notes Overview of Improper Integrals

Thomas' Calculus: Early Transcendentals

Info iconThis preview shows pages 1–2. Sign up to view the full content.

View Full Document Right Arrow Icon

Info iconThis preview has intentionally blurred sections. Sign up to view the full version.

View Full DocumentRight Arrow Icon
This is the end of the preview. Sign up to access the rest of the document.

Unformatted text preview: Overview of Improper Integrals MAT 104 Frank Swenton, Summer 2000 Definitions A proper integral is a definite integral where the interval is finite and the integrand is defined and continuous at all points in the interval. Proper integrals always converge, that is, always give a finite area The trouble spots of a definite integral are the points in the interval of integration that make it an improper integral, i.e., keep it from being proper. They are of two types: a. Points where the integrand is undefined or discontinuous b. and- are always trouble spots when they appear as limits of integration A simple improper integral is an improper integral with only one trouble spot, that trouble spot being at an endpoint of the interval. Simple improper integrals are defined to be the appropriate limits of proper integrals, e.g.: Z 1 1 x dx = lim + Z 1 1 x dx If the limit exists as a real number, then the simple improper integral is called convergent . If the limit doesnt exist as a real number, the simple improper integral is called divergent . Dealing with improper integrals First step: always locate all trouble spots and split the integral into simple improper integrals, then deal with the pieces individually.deal with the pieces individually....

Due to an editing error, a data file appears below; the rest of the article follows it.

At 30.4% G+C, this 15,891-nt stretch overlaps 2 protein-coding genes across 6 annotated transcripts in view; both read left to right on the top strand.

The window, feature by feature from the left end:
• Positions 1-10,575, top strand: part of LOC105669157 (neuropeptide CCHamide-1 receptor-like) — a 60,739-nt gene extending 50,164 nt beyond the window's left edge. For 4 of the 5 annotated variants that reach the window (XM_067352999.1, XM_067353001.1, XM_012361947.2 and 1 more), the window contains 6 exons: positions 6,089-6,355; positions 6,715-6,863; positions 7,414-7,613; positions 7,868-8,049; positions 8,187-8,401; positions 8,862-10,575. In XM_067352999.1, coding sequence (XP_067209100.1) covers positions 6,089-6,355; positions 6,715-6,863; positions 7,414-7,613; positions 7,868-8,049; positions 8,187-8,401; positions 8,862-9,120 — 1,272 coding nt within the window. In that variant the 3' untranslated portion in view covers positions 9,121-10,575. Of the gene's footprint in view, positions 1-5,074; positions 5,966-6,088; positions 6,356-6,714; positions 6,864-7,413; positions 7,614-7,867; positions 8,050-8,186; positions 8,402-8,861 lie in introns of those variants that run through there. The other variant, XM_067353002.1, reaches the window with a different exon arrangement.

View Full Document

This note was uploaded on 02/12/2008 for the course MATH 104 taught by Professor Nelson during the Fall '07 term at Princeton.

Page1 / 2

notes Overview of Improper Integrals - Overview of Improper...

This preview shows document pages 1 - 2. Sign up to view the full document.

View Full Document Right Arrow Icon
Ask a homework question - tutors are online